We all love deer hunting, but rarely analyse why we hunt or compare ourselves to other hunters who may be in the field for very different reasons. This creative post from the Realtree website is much like that infamous picture of “the final day of deer camp” in which a dozen hunters are shown in a wide variety of comical situations. In one glance, you can identify a host of your friends who take widely different approaches to deer hunting. What kind of deer hunter are you?
“You can’t eat the horns,” is a saying my uncle frequently used. He had little concern about antler size and was delighted to take any deer that was legal. Doe hunting was very limited during his time so most harvested deer were bucks.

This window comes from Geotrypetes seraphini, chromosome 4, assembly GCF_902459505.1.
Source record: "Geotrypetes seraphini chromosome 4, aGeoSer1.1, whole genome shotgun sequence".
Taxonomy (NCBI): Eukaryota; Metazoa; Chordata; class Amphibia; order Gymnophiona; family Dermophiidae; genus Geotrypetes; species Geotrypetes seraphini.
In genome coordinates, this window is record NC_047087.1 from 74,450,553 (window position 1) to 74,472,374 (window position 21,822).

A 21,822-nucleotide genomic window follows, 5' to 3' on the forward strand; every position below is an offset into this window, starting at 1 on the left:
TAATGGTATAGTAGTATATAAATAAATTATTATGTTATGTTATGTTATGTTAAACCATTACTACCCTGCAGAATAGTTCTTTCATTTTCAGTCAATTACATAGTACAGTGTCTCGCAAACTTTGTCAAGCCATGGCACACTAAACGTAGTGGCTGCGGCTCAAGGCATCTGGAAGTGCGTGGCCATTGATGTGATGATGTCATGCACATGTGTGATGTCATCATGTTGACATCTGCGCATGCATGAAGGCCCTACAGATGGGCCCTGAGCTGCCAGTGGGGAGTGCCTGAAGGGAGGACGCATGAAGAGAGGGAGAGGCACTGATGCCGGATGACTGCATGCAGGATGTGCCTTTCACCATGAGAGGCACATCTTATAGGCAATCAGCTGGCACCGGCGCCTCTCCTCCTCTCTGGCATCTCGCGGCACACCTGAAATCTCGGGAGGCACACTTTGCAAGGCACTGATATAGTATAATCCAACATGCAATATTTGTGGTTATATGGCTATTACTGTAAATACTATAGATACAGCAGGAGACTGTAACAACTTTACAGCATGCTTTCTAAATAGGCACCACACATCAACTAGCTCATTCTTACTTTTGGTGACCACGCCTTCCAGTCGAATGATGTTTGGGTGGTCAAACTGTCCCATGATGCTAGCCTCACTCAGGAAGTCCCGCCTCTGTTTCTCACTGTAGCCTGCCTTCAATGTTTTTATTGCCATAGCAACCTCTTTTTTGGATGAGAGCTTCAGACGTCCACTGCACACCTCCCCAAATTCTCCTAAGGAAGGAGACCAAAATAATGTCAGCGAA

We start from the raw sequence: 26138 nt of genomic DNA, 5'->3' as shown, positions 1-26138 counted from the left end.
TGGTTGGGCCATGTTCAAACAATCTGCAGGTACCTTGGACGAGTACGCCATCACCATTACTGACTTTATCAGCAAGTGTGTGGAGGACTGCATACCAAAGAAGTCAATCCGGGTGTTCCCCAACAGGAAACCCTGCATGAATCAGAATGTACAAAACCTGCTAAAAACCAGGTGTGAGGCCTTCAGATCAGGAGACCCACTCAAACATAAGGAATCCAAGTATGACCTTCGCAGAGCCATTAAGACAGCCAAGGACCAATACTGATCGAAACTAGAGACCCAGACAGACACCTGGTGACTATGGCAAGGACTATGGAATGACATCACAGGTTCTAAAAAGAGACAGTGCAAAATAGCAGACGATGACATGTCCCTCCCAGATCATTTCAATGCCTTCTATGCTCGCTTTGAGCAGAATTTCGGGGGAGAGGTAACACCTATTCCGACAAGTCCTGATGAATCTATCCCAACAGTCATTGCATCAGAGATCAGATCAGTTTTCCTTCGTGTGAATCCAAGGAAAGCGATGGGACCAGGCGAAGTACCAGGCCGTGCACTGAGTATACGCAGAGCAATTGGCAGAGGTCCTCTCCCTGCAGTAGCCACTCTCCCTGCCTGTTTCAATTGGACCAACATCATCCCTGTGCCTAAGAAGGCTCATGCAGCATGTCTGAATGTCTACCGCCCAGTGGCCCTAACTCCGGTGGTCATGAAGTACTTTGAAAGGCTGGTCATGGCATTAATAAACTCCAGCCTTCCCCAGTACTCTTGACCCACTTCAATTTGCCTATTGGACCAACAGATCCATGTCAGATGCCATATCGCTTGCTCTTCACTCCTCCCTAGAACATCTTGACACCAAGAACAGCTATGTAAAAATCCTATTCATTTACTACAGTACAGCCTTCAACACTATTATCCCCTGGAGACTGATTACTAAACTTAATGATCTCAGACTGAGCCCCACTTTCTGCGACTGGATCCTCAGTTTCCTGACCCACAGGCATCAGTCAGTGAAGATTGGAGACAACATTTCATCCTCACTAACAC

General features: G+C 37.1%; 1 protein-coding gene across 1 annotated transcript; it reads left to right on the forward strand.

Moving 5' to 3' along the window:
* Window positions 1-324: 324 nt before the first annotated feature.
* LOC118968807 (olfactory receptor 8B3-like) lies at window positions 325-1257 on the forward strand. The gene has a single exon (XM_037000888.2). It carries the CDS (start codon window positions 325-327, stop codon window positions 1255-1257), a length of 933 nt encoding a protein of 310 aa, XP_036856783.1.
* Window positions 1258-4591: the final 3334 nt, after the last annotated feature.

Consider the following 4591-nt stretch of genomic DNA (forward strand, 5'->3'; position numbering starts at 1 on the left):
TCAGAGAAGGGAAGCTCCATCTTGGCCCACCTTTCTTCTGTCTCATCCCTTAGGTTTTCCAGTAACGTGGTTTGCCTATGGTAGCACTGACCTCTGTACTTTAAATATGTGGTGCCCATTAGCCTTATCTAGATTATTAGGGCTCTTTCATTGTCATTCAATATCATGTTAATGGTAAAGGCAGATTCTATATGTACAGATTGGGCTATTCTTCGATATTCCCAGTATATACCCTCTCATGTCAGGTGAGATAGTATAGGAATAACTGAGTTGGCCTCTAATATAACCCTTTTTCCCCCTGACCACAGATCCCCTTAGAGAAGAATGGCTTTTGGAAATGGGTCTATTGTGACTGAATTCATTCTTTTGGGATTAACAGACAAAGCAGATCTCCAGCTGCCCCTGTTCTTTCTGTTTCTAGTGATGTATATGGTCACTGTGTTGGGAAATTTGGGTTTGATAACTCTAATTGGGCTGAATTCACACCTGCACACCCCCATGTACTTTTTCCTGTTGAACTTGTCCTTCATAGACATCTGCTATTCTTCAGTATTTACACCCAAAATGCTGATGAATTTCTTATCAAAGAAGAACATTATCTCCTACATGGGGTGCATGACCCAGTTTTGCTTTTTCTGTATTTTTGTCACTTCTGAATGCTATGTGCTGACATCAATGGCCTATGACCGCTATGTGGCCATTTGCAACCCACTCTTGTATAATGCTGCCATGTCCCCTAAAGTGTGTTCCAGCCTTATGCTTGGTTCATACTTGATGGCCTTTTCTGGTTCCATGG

Antler size predominates the interest of some hunters and they discuss deer in inches as a number one priority. For the person who is delighted with a basket-rack 8-point, this focus may seem extreme, yet the probaboility of taking a buck that will score in the P&Y or B&C record book has much to do with where a person hunts and the dedication they are willing to commit.
For the first 20 years of my outdoor writing career I carried a backpack with two full-size Nikon cameras and often additional lenses. My friends often thought this was weird on local hunts until they bagged a great animal and wanted a picture. About 10 years ago, a friend killed a great whitetail buck and I hiked back to the truck to get my cameras. Upon my return, it seemed half the country had already seen and commented on the big buck. That was my social media awakening and today, I’ve learned that the newest cameras take such great pictures and video that a full-size SLR isn’t necessary.
What kind of deer hunter are you? This is a cool post you will want to share.